New Blueprint for Establishing Chief Diversity Officer PositionsJanuary 29, 2008 |
by Ibram Rogers
Too often, college and university presidents are forced to reinvent the wheel when establishing the position of chief diversity officer (CDO) because they do not understand the role and function of the position, says Dr. Damon A. Williams, assistant vice provost for multicultural and international affairs at the University of Connecticut.
With the release by the American Council on Education of a blueprint Monday (and a book in the fall) for establishing a chief diversity office and officer and creating an environment for them to thrive, Williams says those predicaments for presidents and higher education in general should cease.
“We really wanted to pull together an empirical grounded statement to really help all of higher education to really be able to develop these roles better,” Williams says. “With this monograph, and our impending book, we have hopefully made a contribution that higher education leaders can innovate from as they develop dynamic diversity capabilities at their respective institutions.
“The prolific emergence of this capability within higher education is in accord with key societal trends to move the diversity and inclusion discussion from the periphery to the center,” adds Dr. Katrina C. Wade-Golden, senior research scientist at the University of Michigan’s Office of Academic Multicultural Initiatives.
Williams and Wade-Golden co-authored the monograph titled The Chief Diversity Officer: A Primer for College and University Presidents. They are also the authors of the forthcoming book, The Chief Diversity Officer: Strategy, Structure and Change Management, a more detailed version of the primer.
With the support of ING, the American Council on Education (ACE) published the primer — the third in a series of occasional papers by ACE’s Center for Advancement of Racial and Ethnic Equity (CAREE).
“It is clear that chief diversity officers are playing an increasingly vital role on the senior leadership teams of college and university campuses,” says Diana I. Cordova, director of CAREE. “But presidents and chancellors tell us they continue to look for ways to leverage their skills to achieve maximum benefit with students and faculty — we hope this monograph can provide campus leaders with some guidance and new ideas.”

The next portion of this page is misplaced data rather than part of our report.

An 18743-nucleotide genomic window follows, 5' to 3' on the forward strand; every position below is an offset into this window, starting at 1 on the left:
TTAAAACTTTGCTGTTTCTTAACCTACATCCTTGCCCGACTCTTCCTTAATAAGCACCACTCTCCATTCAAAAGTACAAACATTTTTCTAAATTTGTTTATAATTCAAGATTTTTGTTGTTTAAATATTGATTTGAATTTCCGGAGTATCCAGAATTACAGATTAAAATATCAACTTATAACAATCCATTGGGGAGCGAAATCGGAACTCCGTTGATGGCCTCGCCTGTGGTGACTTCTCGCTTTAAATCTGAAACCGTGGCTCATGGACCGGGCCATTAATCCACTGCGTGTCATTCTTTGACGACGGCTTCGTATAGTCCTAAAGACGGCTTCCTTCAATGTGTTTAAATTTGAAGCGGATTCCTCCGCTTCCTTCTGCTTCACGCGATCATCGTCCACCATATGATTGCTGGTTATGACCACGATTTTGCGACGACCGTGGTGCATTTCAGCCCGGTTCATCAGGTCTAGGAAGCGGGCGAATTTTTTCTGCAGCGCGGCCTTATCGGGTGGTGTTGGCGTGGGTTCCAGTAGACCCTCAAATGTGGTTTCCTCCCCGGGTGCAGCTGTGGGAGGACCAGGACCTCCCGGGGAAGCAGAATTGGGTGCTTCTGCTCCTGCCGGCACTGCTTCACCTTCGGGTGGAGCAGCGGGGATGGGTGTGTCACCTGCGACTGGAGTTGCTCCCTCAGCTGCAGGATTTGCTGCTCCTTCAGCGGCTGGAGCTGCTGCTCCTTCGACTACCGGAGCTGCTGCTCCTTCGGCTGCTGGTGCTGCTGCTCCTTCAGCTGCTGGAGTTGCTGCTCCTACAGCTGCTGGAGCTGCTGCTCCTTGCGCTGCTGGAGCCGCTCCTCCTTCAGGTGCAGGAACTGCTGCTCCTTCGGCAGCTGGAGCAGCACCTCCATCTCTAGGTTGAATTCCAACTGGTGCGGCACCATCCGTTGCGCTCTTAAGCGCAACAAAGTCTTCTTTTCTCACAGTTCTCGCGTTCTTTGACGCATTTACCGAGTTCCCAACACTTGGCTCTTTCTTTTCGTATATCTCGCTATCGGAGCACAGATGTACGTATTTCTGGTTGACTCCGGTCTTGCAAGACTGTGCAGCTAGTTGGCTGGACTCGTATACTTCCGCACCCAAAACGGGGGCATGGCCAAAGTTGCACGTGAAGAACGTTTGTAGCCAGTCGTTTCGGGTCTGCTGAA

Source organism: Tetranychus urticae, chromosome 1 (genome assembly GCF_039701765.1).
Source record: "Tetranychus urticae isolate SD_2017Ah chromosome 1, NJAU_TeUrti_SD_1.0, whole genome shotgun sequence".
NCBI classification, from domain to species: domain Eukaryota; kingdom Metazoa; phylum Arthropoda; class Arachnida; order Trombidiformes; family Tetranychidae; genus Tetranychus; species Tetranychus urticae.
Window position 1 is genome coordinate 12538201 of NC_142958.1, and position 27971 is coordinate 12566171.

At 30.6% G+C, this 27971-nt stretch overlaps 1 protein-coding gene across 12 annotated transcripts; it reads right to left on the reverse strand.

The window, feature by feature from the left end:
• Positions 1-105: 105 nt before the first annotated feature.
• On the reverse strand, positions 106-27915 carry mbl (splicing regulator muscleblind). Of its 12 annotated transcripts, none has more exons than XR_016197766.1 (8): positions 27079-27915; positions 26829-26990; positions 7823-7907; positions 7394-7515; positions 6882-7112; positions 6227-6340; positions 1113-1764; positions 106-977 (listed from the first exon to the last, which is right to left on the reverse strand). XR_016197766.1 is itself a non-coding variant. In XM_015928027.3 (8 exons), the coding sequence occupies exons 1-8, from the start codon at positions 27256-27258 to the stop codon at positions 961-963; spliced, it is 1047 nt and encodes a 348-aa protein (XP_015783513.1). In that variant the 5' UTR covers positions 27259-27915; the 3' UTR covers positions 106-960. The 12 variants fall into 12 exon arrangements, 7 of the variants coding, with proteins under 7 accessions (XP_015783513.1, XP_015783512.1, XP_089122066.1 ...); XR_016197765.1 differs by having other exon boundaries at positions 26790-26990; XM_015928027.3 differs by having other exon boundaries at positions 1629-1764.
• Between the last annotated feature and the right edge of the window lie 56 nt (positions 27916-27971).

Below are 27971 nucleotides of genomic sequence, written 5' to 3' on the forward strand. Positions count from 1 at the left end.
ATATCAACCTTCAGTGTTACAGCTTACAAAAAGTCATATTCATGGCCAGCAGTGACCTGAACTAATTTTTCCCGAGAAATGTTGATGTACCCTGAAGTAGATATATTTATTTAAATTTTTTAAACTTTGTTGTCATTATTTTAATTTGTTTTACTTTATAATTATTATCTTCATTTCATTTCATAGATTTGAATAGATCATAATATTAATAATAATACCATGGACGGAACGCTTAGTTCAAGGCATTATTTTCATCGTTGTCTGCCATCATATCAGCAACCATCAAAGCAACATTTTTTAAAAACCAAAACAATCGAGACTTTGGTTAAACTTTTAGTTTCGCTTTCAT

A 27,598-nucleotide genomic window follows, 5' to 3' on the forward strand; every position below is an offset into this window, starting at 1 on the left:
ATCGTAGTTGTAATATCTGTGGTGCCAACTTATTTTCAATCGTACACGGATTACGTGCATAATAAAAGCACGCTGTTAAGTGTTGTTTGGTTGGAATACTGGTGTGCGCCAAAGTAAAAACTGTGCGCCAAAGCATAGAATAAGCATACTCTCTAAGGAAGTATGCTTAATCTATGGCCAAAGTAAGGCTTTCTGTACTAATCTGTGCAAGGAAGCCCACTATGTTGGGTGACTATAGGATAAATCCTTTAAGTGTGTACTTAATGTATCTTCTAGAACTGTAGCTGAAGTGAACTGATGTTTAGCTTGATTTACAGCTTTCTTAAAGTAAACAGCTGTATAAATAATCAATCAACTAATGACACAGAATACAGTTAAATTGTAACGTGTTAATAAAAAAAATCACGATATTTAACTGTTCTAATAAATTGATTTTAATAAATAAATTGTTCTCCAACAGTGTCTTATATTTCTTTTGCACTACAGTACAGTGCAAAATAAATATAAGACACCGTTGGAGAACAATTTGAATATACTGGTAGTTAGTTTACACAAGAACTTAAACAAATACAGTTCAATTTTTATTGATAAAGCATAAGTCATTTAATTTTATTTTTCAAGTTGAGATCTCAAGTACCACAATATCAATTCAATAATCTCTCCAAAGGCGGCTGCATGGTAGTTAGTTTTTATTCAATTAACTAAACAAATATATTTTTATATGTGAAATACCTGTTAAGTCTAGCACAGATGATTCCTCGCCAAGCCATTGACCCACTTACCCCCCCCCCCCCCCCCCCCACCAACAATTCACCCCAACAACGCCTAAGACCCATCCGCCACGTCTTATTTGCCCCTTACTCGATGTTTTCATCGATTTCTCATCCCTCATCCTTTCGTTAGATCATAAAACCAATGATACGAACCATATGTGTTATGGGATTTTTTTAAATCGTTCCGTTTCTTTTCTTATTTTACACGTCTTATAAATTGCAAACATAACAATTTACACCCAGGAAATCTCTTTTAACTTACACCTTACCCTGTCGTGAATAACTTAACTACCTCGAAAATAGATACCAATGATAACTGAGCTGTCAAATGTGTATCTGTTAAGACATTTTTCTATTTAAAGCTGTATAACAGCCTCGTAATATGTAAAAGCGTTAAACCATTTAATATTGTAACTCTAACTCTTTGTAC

The 64-page monograph discussed the emerging phenomenon of CDOs in higher education, the historical context of CDOs and the role of the president. It also defined a CDO, designed and described the CDO’s capabilities and provided action steps for designing the CDO role and finding the right CDO. The manuscript concludes with the insight of Colgate University President Rebecca S. Chopp and University of Washington President Mark A. Emmert.
In addition, Wade-Golden and Williams found that there are three basic chief diversity office structures: the Collaborative Officer Model, the Unit-Based Model, and the Portfolio Divisional Model. The Collaborative Officer Model has one officer and maybe some administrative support; the Unit-Based Model has an officer, administrative support and a staff; and the Portfolio Division Model an officer, administrative support, staff and other diversity units reporting to it, Williams says.
“We’ve found that at a number of institutions they will create the role but won’t take that additional step to reorganize their dedicated diversity offices to report to that individual,” says Williams, speaking about those institutions that have the Collaborative Officer or Unit-Based Models. “It creates a level of organization dissonance at times because you have the highest ranking diversity officer, but none of the diversity structures report to that individual. That’s just like having an officer for marketing and communications, but the office of communications did not report to them, or you had a vice provost for enrollment management, but the office of admissions did not report to them.”
One model was not predominant in higher education, but the researchers did find the Portfolio Divisional Model most frequently at the large research institutions, Williams says. The trend in higher education is toward that model, he adds.
Wade-Golden and Williams will discuss the primer during a panel sponsored by the National Association of Diversity Officers in Higher Education at ACE’s 90th Annual Meeting during the second week in February in San Diego, Calif.
Copies of the primer are available at www.acenet.edu. ACE will be sending out a complementary mailing of the primer to about 2,500 presidents in the ACE membership in late February, Williams says.
“We know that there are hundreds of institutions that are in conversations right now,” Williams says. “So we think it will be very timely.”
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